Alcohol dependence among mothers is a significant predictor of harsh parenting over time, according to a new study published in the journal Development and Psychopathology.
Children of parents with substance use disorders are more likely to develop behavioral problems, antisocial behaviors, aggression, mood disorders, anxiety, and later use substances themselves. But research has left a lot of questions unanswered.
For example, even though parents with substance use disorders are more likely to treat their children harshly, they don’t do so all the time. What are the triggers? In addition, how can substance-dependent mothers and their medical care providers better predict when problems are going to occur?
The new study by a team of psychologists from the University of Rochester and the University of Minnesota makes considerable progress towards answering both questions.
Harsh parenting can include nonverbal communication, such as angry or contemptuous facial expressions and menacing or threatening body postures; emotional expression, such as irritability, lack of patience and sensitivity, sarcastic comments, and curt answers; or rejection, such as actively ignoring the child, showing contempt or disgust for the child or the child’s behavior, or denying the child’s needs.
The team focused on a sample of 201 mothers with alcohol dependence — primarily low-income, ethnic minority — and their two-year olds. Research has shown that the effects of alcohol are exaggerated among women, reducing stress tolerance and interfering with many of the complex cognitive processes needed for sensitive and supportive parenting.
The researchers followed the mother-child pairs for more than a one-year period, observing behaviors during nine separate visits to a research laboratory. Mothers and their children were observed in two contexts: during free play and during a cleanup task. The mother-child interactions were rated on a nine-point scale measuring the degree of harshness.
The researchers also collected observations about the child’s temperament through another set of experiments, and assessed the mother’s alcohol dependence with the help of a widely-used diagnostic interview schedule.
The study revealed the following:
- Alcohol-dependent mothers acted more harshly when disciplining, but not when playing with their children.
- Alcohol-dependent mothers used harsher discipline when their child was highly frustrated, but not when their child was sad or fearful.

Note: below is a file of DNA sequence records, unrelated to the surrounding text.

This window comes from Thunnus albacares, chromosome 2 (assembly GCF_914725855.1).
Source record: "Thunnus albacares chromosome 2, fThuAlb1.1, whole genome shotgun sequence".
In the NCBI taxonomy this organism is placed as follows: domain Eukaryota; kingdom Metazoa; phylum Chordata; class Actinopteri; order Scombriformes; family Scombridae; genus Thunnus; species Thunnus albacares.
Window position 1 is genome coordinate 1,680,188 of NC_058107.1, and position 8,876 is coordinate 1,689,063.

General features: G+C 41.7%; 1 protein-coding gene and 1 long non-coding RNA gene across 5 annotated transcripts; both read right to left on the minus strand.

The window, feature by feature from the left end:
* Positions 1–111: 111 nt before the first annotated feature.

- A child’s temperament played a direct role in how mothers reacted: when children expressed intense negative emotions such as defiance and anger, or aggressive traits, mothers were more likely to react harshly.
- A mother’s alcohol dependence is a significant predictor of harsh parenting over time well above other parenting risk factors, such as mental disorders, the mother’s age, and family income. Specifically, harsh parenting among non-alcohol-dependent mothers decreased by 36 percent over the one-year study period; however, among alcohol-dependent mothers harsh parenting increased by about 9 percent during that same time.
- Mothers with greater psychological-behavioral difficulties stemming from alcohol impairment — who also have children with higher levels of negative emotions, behaviors, and characteristics — showed higher levels of harsh parenting over time. Mothers with alcohol-related impairments were approximately 66 percent more likely to become harsher over time compared to mothers without alcohol-related impairments.
Alcohol dependence “may disrupt the cognitive-emotional processes that regulate a parent’s response to a child who is behaving in a challenging or difficult manner. That’s why it can be difficult for alcohol-dependent mothers to respond to angry and demanding children with noncoercive strategies,” said Rochester psychology professor Dr. Melissa Sturge-Apple.
Lead author Debrielle Jacques, a Rochester doctoral student in psychology, points out that during the cleanup task, the mother was faced with the primary goal to get the child to listen; but often children didn’t listen and instead responded in their own temperamental ways.
“Now, she also has to combat the way the child is responding to he, posing an additional demand. For moms who have a lot of alcohol-related impairments, we know that they find parenting stressful anyway, which makes this a kind of triple stresser,” Jacques said.
The team hopes their study will shed light on the unique parenting challenges faced by black and Hispanic mothers who suffer from alcohol-related issues, “a particularly vulnerable group that has been missing from the research spotlight,” said Jacques.
According to Jacques these women often come to motherhood with higher levels of underlying trauma. “These women might have experienced, even from an earlier age, higher rates of sexual abuse, emotional, or physical abuse — trauma that we may not see at these rates in white women.”
Source: University of Rochester